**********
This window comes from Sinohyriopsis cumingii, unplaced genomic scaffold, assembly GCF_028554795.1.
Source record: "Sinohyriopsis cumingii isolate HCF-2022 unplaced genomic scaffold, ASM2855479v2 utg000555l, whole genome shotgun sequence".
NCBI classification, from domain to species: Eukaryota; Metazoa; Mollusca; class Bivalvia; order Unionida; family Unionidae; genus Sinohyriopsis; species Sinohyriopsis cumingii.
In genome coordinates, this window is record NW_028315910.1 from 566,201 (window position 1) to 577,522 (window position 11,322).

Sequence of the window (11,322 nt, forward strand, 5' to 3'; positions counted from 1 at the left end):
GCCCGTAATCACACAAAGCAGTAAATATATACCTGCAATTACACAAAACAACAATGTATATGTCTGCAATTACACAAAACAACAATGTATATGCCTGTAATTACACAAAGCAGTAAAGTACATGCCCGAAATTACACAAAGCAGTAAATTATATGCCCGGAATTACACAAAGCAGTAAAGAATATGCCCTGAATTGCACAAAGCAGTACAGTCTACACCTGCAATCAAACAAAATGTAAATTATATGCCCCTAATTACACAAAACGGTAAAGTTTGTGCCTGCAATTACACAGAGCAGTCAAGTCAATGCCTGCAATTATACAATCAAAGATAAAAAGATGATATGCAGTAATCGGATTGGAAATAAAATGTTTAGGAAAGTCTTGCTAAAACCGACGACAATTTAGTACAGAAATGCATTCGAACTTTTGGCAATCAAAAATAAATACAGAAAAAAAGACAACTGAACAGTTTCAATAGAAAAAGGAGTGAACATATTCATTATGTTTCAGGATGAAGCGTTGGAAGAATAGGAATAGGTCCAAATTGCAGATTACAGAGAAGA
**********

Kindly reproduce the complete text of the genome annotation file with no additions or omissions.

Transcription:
This window comes from Sinohyriopsis cumingii, unplaced genomic scaffold, assembly GCF_028554795.1.
Source record: "Sinohyriopsis cumingii isolate HCF-2022 unplaced genomic scaffold, ASM2855479v2 utg000555l, whole genome shotgun sequence".
NCBI classification, from domain to species: Eukaryota; Metazoa; Mollusca; class Bivalvia; order Unionida; family Unionidae; genus Sinohyriopsis; species Sinohyriopsis cumingii.
In genome coordinates, this window is record NW_028315910.1 from 566,201 (window position 1) to 577,522 (window position 11,322).

Sequence of the window (11,322 nt, forward strand, 5' to 3'; positions counted from 1 at the left end):
GCCCGTAATCACACAAAGCAGTAAATATATACCTGCAATTACACAAAACAACAATGTATATGTCTGCAATTACACAAAACAACAATGTATATGCCTGTAATTACACAAAGCAGTAAAGTACATGCCCGAAATTACACAAAGCAGTAAATTATATGCCCGGAATTACACAAAGCAGTAAAGAATATGCCCTGAATTGCACAAAGCAGTACAGTCTACACCTGCAATCAAACAAAATGTAAATTATATGCCCCTAATTACACAAAACGGTAAAGTTTGTGCCTGCAATTACACAGAGCAGTCAAGTCAATGCCTGCAATTATACAATCAAAGATAAAAAGATGATATGCAGTAATCGGATTGGAAATAAAATGTTTAGGAAAGTCTTGCTAAAACCGACGACAATTTAGTACAGAAATGCATTCGAACTTTTGGCAATCAAAAATAAATACAGAAAAAAAGACAACTGAACAGTTTCAATAGAAAAAGGAGTGAACATATTCATTATGTTTCAGGATGAAGCGTTGGAAGAATAGGAATAGGTCCAAATTGCAGATTACAGAGAAGA